| Follow Us:

In The News

657 Articles | Page: | Show All

New York Times examines Philly public school budget cuts

It's going to be a tough fall in the Philly public school system where budget woes are forcing cuts to the bone.

When a second grader came to the Andrew Jackson School too agitated to eat breakfast on Friday, an aide alerted the school counselor, who engaged him in an art project in her office. When he was still overwrought at 11, a secretary called the boy’s family, and soon a monitor at the front door buzzed in an older brother to take him home.

Under a draconian budget passed by the Philadelphia School District last month, none of these supporting players — aide, counselor, secretary, security monitor — will remain at the school by September, nor will there be money for books, paper, a nurse or the school’s locally celebrated rock band.


Original source: The New York Times
Read the complete story here.

Building collapse shines a light on demolition issues

The horrific building collapse on Market Street has led to a lot of questions and soul-searching, and a look at demolition practices.

At a morning news conference held by Mr. Nutter and other city officials, attention focused on whether the demolition contractor, Griffin Campbell Construction, had the necessary expertise to safely demolish a building next to one still being used, and whether officials from the city’s Department of Licenses and Inspections had carried out a required inspection of the demolition site before work began.

Original source: The New York Times
Read the full story here.

Komen cancels races; Philadelphia event remains

Susan G. Komen for the Cure has been forced to cancel half of its three-day races, still reeling from last year's Planned Parenthood defunding disaster. The Philadelphia race will go on as planned.

Citing the economy and concerns about meeting fund-raising and volunteer participation goals in seven cities, Komen, the nation’s largest breast cancer advocacy organization, canceled its 2014 races in Boston, Chicago, Cleveland, Phoenix, San Francisco, Tampa and Washington.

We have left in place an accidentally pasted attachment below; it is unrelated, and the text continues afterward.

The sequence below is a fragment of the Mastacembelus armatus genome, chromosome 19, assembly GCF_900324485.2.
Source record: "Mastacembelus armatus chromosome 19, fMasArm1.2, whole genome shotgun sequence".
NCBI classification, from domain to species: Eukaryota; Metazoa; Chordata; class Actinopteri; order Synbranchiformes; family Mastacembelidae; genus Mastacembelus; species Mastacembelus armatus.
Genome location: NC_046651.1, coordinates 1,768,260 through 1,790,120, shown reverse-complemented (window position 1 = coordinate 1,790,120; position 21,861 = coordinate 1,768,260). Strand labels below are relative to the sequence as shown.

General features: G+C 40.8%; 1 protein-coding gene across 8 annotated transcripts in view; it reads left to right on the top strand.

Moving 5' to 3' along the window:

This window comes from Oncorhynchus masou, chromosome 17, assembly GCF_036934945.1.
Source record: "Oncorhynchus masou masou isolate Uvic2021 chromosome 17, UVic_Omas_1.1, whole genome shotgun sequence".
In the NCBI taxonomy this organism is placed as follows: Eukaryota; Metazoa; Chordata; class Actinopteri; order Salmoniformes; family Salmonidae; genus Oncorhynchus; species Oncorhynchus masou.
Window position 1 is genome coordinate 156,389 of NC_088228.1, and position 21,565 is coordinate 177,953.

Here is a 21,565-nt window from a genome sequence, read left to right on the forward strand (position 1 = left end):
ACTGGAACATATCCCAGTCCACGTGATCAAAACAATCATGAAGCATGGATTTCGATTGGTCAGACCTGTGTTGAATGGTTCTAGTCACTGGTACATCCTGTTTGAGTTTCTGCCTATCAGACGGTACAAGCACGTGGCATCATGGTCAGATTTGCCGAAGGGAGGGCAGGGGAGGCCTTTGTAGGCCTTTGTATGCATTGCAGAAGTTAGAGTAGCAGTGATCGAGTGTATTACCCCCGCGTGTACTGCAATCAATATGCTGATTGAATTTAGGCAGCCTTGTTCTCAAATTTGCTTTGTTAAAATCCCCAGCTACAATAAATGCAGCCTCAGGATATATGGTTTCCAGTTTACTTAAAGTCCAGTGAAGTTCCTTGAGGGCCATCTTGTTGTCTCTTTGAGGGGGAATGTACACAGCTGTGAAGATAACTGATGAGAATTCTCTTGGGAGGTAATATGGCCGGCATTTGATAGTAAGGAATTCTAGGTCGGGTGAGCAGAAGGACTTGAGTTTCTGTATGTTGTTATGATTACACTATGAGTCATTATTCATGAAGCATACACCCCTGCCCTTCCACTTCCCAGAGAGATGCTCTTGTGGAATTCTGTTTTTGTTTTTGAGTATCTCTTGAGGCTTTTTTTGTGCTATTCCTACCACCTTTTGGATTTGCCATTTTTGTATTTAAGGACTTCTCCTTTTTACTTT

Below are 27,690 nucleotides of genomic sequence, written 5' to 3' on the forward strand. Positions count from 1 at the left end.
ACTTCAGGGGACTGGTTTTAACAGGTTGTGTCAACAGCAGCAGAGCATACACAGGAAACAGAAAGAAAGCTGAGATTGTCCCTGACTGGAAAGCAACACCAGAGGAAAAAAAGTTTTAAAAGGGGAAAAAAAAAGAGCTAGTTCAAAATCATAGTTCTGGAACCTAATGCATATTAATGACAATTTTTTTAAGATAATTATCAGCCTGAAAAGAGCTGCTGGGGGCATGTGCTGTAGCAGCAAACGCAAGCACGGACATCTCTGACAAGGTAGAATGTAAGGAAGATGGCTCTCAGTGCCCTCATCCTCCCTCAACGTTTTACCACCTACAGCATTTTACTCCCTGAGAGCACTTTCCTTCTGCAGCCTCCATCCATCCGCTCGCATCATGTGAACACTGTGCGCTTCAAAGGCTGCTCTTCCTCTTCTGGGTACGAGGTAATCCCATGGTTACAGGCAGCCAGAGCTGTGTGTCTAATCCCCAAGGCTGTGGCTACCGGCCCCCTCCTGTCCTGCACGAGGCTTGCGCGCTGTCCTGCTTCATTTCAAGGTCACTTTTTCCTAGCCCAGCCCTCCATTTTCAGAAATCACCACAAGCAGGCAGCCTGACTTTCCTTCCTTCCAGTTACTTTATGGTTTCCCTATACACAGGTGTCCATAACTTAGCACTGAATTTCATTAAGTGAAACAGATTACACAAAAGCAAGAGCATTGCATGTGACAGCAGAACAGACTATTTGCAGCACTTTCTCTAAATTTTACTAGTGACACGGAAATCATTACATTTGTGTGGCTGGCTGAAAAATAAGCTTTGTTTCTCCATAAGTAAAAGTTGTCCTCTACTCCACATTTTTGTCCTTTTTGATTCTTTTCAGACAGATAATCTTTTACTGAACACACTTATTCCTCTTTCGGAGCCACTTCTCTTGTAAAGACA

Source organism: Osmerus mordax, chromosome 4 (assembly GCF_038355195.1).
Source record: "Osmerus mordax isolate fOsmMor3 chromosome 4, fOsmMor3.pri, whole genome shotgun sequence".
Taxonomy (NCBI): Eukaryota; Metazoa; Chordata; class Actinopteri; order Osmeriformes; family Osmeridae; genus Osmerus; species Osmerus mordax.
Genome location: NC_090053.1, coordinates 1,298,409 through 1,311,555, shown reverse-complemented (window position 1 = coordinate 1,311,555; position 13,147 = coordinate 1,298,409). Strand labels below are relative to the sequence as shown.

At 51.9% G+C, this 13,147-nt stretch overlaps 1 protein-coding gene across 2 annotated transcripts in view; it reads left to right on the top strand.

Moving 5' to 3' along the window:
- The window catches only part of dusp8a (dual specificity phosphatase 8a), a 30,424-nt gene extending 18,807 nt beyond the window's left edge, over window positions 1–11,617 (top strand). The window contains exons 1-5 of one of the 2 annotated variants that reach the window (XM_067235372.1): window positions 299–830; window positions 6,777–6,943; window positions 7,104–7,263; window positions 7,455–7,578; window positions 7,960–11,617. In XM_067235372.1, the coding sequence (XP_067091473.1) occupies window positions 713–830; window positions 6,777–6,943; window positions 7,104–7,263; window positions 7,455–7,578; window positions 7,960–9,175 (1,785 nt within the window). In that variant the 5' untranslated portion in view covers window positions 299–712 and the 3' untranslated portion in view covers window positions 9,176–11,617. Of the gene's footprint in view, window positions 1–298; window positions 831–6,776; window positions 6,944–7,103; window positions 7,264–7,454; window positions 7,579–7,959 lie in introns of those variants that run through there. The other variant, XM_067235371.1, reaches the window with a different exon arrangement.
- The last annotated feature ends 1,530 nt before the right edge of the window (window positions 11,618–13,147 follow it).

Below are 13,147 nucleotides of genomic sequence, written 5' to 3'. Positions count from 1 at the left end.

It will continue to hold races in Atlanta, Dallas/Fort Worth, Detroit, Minneapolis/St. Paul, Philadelphia, San Diego and Seattle.

After Komen announced its Planned Parenthood decision last year, many longtime supporters took their anger to social media platforms, leading Komen to restore the funds. The foundation, based in Dallas, has struggled to regain those supporters.


Original source: The New York Times
Read the complete story here

AP covers Eastern State Penitentiary's prison food event

Eastern State Penitentiary offers a look at traditional prison foods. Delish!

This weekend, the defunct Eastern State Penitentiary in Philadelphia will serve visitors sample inmate meals from the 1830s, 1940s and today: broiled salted beef with “Indian mush”; hamburger with brown gravy and beets; and Nutraloaf — an unappetizing concoction currently served as punishment in prisons across the country.

Event organizers say the not-so-haute cuisine is a way to stimulate both the taste buds and the mind. The meals reflect the changing nature of food service at penal institutions and, in some ways, attitudes toward inmates, said Sean Kelley, the prison’s director of public programming.


Original source: The Associated Press
Read the complete story here.

PYT's 'Lasagna Burger' earns international press

PYT's latest burger creation, the Lasagna-Bun Burger, has garnered shock, awe and drool worldwide.

According to the Facebook page description, the burger is comprised of two thick slices of deep-fried mozzarella and ricotta lasagna, which make up the bun. Then inside is a meatball-seasoned juicy beef patty, topped with provolone and home-made marinara. With Italian-Parm fries on the side.

Original source: Huffington Post U.K.
Read the complete story here.

Local scientists assist major genetic breakthrough

Penn scientists were instrumental in the recent discovery of the gene that causes fibrodysplasia ossificans progressiva (FOP), a rare condition that causes the growth of a second skeleton. It's a fascinating and inspiring story.